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WEAK RESULTS FOR POLARIS

Assuming that revelations of yet another all-time record annual revenue for US powersports manufacturer Polaris Industries — up by 5.3% to £3.29bn — heralded good news would sadly be a mistake. In fact, 2015 had been increasingly tough, as indicated by a lamentably thin operating profit up by just 0.2% to £500m and net profit rising by a puny 0.3% to £317.9m.

Full-year revenue from the company’s core off-road vehicle (ORV) sector — quadbike and side-by-side ATVs — plus snowmobiles was actually down by 0.9% to £2.59bn. Attrition was concentrated in the final three months of 2015, where ORV and snowmobile sales suddenly plummeted by 18% to £601.5m.

Overall fourth-quarter revenue fell by 13.3% to £771.5m. Operating profit dropped by 24.2% to £111.1m. Net profit was down by 18.3% to £77.2m. 

Polaris blamed this sharp decline on economic factors such as the strengthening US dollar and shrinking oil prices, combined with unseasonably warm winter weather drastically affecting its domestic market. To mitigate the consequences, it had already cut production during the period, thereby avoiding excessive dealer inventory, and laid off about 100 employees.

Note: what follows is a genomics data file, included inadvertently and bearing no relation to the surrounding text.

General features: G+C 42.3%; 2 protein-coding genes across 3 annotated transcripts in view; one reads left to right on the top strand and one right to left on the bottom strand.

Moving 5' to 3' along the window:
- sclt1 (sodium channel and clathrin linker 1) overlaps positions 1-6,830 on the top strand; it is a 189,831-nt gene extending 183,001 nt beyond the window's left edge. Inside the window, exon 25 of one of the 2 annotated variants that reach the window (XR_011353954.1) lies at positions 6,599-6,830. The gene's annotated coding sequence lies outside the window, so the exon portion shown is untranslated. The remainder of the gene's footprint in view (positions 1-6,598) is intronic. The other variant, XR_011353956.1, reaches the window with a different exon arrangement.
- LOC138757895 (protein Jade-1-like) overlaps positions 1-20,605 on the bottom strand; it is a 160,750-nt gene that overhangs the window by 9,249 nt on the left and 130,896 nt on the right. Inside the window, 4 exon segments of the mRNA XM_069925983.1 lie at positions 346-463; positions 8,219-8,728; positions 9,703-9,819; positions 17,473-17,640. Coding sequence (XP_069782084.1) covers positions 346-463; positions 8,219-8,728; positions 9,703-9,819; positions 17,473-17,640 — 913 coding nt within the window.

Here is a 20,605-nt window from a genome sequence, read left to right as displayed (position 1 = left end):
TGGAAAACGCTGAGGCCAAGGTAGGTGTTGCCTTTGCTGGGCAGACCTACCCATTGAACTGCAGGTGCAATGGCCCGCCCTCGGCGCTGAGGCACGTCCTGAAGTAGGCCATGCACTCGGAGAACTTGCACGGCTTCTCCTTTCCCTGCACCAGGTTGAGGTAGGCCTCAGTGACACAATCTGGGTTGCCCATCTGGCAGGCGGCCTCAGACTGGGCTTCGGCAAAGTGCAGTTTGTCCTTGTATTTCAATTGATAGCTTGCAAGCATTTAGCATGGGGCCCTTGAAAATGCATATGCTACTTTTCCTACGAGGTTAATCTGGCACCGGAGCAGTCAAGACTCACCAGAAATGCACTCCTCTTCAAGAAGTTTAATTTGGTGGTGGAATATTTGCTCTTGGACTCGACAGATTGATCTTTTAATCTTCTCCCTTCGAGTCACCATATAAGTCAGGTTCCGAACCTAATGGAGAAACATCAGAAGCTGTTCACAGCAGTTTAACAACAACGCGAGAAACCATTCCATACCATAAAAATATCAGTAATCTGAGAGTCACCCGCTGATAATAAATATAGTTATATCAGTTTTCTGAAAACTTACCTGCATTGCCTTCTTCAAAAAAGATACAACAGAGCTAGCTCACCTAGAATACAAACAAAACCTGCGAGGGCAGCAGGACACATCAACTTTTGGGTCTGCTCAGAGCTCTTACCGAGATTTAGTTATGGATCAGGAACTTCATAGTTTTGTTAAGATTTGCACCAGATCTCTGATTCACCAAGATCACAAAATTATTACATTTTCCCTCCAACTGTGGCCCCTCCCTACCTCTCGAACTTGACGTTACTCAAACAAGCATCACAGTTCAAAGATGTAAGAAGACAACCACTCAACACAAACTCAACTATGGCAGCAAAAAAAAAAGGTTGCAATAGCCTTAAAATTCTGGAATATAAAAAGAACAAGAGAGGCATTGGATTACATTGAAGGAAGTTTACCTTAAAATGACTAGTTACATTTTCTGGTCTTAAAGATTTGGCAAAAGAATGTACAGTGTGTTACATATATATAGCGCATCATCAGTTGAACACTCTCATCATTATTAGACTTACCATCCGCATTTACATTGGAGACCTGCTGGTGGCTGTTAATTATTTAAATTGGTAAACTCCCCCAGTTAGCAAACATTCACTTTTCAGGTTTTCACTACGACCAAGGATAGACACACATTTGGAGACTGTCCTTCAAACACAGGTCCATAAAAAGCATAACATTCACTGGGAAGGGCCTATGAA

However, the burgeoning Polaris motorcycle business saved its corporate bacon. Total annual sales of Indian and Victory bikes plus Slingshot three-wheelers surged by 66.8% to £487.3m. In the final quarter, they were up by 33% to £113.4m. Indian’s cruiser range was largely responsible for that, abetted by a budget-priced Scout Sixty (pictured) launched into showrooms during the autumn, with help from Slingshot growth. Victory retail sales were reportedly less impressive, owing to low product availability.

Commenting on these results, Polaris chairman and chief executive Scott Wine admitted: “Our performance failed to meet our earlier projections, as both external and internal challenges restrained growth and profitability”, adding that he expected “another volatile year” in 2016.

In response, disgruntled investors promptly wiped a further 12% off the value of Polaris shares in heavy trading immediately after his announcement. Polaris stock has now fallen by more than 45% since last September, when investment analysts began to smell a rat about ongoing prosperity.

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